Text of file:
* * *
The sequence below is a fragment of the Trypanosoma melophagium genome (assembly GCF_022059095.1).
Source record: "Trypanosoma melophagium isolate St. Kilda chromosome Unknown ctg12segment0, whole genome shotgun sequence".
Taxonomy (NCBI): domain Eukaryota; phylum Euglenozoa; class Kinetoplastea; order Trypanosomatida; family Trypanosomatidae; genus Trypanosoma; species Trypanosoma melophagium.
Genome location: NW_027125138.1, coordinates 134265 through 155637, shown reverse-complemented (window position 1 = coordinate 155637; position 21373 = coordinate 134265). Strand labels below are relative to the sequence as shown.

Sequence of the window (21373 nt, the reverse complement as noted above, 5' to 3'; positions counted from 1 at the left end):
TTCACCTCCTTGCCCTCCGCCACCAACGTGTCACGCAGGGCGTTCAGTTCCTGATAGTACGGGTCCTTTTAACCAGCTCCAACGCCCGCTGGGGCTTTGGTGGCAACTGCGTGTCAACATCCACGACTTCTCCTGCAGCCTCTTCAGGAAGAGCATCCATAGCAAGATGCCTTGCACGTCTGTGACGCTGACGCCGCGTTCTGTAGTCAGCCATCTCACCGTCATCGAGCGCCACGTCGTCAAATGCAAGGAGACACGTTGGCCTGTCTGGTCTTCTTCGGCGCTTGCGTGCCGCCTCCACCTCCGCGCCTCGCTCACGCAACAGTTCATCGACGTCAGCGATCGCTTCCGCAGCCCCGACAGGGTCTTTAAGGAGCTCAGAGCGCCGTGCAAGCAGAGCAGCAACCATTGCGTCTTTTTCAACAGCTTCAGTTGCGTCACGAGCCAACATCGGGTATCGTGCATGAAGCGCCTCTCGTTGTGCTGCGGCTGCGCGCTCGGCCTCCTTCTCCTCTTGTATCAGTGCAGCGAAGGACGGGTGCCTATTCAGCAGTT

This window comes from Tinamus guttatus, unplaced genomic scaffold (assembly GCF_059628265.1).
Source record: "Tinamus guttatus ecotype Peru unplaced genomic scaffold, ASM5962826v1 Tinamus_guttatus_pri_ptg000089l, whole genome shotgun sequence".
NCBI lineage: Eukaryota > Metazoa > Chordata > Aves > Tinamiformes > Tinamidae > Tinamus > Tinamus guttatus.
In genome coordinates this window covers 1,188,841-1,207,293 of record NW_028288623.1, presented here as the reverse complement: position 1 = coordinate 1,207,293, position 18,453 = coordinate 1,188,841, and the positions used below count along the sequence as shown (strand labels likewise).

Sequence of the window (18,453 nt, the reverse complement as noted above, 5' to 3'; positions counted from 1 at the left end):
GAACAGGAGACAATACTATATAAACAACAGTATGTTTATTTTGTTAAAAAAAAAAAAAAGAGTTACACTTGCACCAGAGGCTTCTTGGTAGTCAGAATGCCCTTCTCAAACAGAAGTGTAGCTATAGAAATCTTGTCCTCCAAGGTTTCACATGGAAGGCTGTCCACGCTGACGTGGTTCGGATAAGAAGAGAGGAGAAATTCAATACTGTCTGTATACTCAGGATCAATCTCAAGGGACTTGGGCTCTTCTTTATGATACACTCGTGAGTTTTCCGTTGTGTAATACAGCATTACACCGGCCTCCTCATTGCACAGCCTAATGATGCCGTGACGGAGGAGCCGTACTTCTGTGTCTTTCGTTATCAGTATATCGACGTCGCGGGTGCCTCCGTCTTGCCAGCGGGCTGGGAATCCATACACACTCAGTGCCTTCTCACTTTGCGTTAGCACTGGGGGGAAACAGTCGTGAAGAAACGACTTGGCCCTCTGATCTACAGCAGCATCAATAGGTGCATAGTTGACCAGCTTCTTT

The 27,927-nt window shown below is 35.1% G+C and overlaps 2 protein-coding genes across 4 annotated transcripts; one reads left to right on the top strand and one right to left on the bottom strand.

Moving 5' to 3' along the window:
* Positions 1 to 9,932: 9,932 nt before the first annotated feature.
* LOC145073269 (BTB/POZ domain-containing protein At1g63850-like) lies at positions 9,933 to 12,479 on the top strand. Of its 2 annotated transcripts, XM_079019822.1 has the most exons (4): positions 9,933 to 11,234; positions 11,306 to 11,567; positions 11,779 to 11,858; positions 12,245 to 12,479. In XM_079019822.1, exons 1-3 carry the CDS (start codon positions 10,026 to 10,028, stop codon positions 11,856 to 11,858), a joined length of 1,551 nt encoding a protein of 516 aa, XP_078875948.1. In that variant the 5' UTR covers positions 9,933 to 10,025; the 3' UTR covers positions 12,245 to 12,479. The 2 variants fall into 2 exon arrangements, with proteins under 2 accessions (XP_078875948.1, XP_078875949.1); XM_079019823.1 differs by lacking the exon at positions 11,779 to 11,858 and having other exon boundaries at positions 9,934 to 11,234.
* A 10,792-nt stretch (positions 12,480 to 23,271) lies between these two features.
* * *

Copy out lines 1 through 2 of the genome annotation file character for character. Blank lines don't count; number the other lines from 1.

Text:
The sequence below is a fragment of the Trypanosoma melophagium genome (assembly GCF_022059095.1).
Source record: "Trypanosoma melophagium isolate St. Kilda chromosome Unknown ctg12segment0, whole genome shotgun sequence".